In the early morning hours of November 8, 2000, Al Gore telephoned George W. Bush to retract his concession in the presidential election and famously told him, “You don’t have to get snippy about this.” Neither candidate spoke publicly that night, but in close elections since, candidates have taken the stage to deliver a new kind of Election Night speech — a speech by a candidate who would not know for certain whether he or she had won or lost until the next morning.
As a former political speechwriter, I think it’s one of the toughest speeches in politics to give. The setting is high profile, the situation on the ground is in flux, the candidate is exhausted. And while campaigns often prepare two Election Night speeches — a victory speech and a concession speech — no matter how close the polls are in the weeks and days leading up to Election Day, this is one speech that is never written in advance.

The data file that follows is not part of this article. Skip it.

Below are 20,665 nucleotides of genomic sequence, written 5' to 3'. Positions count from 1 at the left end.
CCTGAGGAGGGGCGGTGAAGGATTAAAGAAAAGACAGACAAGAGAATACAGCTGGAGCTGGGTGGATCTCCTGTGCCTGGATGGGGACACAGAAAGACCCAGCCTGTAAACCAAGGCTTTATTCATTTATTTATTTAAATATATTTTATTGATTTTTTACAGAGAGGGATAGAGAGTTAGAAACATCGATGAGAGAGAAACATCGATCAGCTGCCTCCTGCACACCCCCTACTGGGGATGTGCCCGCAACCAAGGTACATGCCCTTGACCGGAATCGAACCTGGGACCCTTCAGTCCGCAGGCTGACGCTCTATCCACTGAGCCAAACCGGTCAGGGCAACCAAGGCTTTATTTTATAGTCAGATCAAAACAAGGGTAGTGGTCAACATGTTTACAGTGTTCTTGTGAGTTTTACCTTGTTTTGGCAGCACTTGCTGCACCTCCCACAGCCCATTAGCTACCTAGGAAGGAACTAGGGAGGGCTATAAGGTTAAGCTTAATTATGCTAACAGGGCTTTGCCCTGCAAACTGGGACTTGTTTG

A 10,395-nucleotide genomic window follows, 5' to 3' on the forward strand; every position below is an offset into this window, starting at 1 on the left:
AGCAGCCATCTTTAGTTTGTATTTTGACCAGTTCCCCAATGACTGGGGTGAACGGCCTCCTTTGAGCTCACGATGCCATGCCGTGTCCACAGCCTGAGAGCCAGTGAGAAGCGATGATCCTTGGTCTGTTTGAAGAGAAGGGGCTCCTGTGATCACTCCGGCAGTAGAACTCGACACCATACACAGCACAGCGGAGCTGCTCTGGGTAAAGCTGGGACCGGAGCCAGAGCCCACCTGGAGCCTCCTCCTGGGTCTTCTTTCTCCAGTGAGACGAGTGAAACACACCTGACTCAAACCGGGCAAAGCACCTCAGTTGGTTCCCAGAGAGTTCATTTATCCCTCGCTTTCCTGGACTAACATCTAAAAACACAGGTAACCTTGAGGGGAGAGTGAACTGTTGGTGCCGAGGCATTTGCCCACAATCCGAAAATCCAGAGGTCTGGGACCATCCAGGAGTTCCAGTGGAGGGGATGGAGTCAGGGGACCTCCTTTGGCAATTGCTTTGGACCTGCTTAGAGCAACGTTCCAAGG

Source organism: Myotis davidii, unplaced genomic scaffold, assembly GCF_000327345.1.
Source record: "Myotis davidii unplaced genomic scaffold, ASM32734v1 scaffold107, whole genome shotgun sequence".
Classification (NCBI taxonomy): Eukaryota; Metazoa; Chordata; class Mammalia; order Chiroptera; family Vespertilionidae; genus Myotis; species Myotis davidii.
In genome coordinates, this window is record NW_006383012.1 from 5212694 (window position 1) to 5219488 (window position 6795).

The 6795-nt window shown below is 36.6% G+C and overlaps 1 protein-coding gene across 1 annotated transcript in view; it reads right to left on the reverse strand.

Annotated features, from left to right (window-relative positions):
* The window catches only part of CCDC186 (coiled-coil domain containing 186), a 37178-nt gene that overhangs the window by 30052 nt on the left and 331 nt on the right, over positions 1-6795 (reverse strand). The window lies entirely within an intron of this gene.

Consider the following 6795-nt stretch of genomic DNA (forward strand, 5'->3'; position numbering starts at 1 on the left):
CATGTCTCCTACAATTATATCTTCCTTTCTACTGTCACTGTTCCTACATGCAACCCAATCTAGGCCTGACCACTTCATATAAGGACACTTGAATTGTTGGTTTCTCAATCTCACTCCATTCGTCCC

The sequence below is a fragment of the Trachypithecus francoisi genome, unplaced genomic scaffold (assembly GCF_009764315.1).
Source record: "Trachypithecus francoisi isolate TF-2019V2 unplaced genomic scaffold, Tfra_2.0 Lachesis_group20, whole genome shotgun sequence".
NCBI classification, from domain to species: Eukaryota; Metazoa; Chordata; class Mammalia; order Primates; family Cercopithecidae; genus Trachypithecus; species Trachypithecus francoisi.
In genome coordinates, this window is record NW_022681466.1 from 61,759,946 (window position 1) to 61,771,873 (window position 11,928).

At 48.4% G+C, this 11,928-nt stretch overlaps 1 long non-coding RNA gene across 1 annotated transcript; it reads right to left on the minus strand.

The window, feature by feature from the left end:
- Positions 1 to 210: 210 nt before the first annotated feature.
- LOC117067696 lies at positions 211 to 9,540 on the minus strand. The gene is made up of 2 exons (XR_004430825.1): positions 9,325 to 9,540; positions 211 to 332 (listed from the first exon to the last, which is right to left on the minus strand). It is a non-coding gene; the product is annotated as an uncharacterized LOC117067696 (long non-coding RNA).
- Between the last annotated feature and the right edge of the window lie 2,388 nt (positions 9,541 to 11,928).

As a lawyer, I’ve had a front row seat for six such speeches, and the best I’ve ever seen was delivered early Wednesday morning by now Governor-Elect Charlie Baker in Massachusetts — grateful, graceful, genuine, poignant, and restrained. He thanked his supporters sincerely. He mentioned his opponent in a very thoughtful way. He gave his opponent political space by ceding her right to wait to make a final decision in the morning. He acknowledged the public’s interest in the accuracy of election results, but shifted the focus to the finality that soon would follow. For candidates in future close elections, this is textbook.
Watch it here: